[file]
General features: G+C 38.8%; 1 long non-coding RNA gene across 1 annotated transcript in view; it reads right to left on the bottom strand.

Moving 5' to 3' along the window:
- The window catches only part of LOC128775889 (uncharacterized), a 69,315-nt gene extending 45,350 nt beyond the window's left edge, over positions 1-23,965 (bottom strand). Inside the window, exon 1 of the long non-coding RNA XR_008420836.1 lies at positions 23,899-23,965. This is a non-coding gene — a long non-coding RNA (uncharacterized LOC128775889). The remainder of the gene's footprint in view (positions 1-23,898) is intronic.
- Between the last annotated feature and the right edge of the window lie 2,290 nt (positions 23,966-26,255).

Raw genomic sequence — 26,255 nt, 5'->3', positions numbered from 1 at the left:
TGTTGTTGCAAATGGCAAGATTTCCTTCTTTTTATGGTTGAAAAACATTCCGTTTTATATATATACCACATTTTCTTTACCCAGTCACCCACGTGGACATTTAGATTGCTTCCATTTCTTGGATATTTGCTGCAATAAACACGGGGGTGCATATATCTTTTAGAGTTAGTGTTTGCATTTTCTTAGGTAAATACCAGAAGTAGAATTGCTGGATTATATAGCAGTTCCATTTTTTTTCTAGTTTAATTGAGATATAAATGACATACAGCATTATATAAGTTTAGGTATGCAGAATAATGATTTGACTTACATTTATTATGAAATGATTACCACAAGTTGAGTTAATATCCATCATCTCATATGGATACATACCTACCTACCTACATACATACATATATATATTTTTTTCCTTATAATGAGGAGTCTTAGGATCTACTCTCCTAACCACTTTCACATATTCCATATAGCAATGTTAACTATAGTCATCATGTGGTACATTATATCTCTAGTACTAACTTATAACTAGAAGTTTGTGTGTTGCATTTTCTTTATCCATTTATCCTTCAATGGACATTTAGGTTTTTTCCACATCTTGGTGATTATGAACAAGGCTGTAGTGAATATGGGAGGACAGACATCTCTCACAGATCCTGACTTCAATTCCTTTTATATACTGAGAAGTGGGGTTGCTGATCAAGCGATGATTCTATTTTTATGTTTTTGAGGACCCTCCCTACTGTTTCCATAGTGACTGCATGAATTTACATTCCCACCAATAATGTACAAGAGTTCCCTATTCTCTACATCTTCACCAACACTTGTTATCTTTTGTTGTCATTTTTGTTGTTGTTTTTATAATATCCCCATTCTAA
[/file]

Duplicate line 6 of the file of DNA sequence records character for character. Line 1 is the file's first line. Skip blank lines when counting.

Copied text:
TGTTGTTGCAAATGGCAAGATTTCCTTCTTTTTATGGTTGAAAAACATTCCGTTTTATATATATACCACATTTTCTTTACCCAGTCACCCACGTGGACATTTAGATTGCTTCCATTTCTTGGATATTTGCTGCAATAAACACGGGGGTGCATATATCTTTTAGAGTTAGTGTTTGCATTTTCTTAGGTAAATACCAGAAGTAGAATTGCTGGATTATATAGCAGTTCCATTTTTTTTCTAGTTTAATTGAGATATAAATGACATACAGCATTATATAAGTTTAGGTATGCAGAATAATGATTTGACTTACATTTATTATGAAATGATTACCACAAGTTGAGTTAATATCCATCATCTCATATGGATACATACCTACCTACCTACATACATACATATATATATTTTTTTCCTTATAATGAGGAGTCTTAGGATCTACTCTCCTAACCACTTTCACATATTCCATATAGCAATGTTAACTATAGTCATCATGTGGTACATTATATCTCTAGTACTAACTTATAACTAGAAGTTTGTGTGTTGCATTTTCTTTATCCATTTATCCTTCAATGGACATTTAGGTTTTTTCCACATCTTGGTGATTATGAACAAGGCTGTAGTGAATATGGGAGGACAGACATCTCTCACAGATCCTGACTTCAATTCCTTTTATATACTGAGAAGTGGGGTTGCTGATCAAGCGATGATTCTATTTTTATGTTTTTGAGGACCCTCCCTACTGTTTCCATAGTGACTGCATGAATTTACATTCCCACCAATAATGTACAAGAGTTCCCTATTCTCTACATCTTCACCAACACTTGTTATCTTTTGTTGTCATTTTTGTTGTTGTTTTTATAATATCCCCATTCTAA